For the sake of argument, let's assume that books do migrate and survive successfully to the electronic realm. Digital media makes a large number of things possible that ink and paper can't, at least not economically. Graphics are only the beginning; video, audio, live links to other media - the possibilities are vast.

Given that, it seems logical that the electronic or digital version of a book will be considered, should be considered, more valuable than a print version. If, for example, you're reading about a World War II battle - Dieppe - and you can instantly see a map of the battle site, view newsreels, etc., etc., that's worth more to you than simply being able to read the text.


Well, duh. It's not a radical assumption at all. But I didn't hear anyone mention that at BEA, and in fact have yet to hear anyone point that out when discussing E-books. On the contrary, E-books' value is seen primarily in terms of their distribution system - they're cheap (and quick) to get to market, since you don't have transport costs, etc., etc. (Amazon and Google are doing their best to corner and add to the transport costs, but that's another post.)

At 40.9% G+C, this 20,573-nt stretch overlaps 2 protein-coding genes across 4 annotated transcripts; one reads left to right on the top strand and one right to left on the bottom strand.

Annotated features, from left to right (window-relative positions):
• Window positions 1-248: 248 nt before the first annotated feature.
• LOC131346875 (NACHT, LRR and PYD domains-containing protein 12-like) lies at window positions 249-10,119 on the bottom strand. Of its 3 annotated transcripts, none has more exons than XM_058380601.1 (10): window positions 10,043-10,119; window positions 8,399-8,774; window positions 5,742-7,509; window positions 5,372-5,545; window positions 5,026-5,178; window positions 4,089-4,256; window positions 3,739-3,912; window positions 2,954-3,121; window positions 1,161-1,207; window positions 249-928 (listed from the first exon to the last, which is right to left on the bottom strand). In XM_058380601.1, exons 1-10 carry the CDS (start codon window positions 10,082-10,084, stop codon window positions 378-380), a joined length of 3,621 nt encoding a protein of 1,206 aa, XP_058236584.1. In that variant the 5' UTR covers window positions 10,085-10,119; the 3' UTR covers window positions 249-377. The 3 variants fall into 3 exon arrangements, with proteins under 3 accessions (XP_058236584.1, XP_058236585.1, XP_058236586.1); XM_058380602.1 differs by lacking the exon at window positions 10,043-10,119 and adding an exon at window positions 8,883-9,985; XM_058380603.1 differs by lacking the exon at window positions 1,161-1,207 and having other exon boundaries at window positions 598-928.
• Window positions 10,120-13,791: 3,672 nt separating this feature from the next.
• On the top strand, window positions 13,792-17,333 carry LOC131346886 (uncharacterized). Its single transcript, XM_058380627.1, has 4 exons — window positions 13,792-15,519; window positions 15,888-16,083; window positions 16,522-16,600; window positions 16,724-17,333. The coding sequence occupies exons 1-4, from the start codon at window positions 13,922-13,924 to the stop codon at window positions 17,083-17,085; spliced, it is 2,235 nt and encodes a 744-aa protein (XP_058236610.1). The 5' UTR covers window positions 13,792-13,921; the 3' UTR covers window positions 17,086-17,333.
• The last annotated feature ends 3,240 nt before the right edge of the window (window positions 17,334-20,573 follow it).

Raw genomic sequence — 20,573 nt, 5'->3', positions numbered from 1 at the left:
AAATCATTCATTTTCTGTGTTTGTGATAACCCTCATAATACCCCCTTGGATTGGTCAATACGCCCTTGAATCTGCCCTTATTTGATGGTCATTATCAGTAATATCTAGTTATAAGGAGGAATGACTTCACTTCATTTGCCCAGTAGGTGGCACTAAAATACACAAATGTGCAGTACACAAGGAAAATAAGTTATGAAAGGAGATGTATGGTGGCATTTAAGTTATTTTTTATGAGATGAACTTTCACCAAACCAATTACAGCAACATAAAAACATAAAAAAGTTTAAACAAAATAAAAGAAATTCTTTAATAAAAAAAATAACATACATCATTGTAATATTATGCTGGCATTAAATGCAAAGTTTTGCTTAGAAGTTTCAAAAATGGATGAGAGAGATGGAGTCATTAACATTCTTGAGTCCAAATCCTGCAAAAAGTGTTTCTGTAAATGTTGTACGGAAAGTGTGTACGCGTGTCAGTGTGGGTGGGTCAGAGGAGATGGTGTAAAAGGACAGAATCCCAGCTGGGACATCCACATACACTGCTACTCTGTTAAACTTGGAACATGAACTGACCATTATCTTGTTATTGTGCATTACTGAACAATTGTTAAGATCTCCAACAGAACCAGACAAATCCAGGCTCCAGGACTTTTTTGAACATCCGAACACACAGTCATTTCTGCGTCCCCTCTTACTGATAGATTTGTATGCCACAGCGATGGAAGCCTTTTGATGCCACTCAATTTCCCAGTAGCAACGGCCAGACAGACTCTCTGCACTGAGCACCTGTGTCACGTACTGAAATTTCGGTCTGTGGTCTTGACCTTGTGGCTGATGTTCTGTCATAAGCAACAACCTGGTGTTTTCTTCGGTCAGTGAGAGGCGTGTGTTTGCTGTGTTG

The nature of books, storytelling, knowledge transfer and the book industry are all very much in flux. But the people who are mostly looked on for direction mostly don't seem to have much of a clue. We're often not even picking the right people to listen to.

Panel after panel at the BEA featured people who were supposedly experts on topics simply voicing opinions from very limited positions. Can a group of authors, none of whom actually make their living publishing books, really provide insight on the role of publishers either in the present or the near future?

It's an interesting, if difficult, time to be a writer. I'm not sure whether it's a consolation knowing everybody else is confused, too.
I mean, duh . . .

How come everyone who signs up to follow me on Twitter has pictures they want to sell?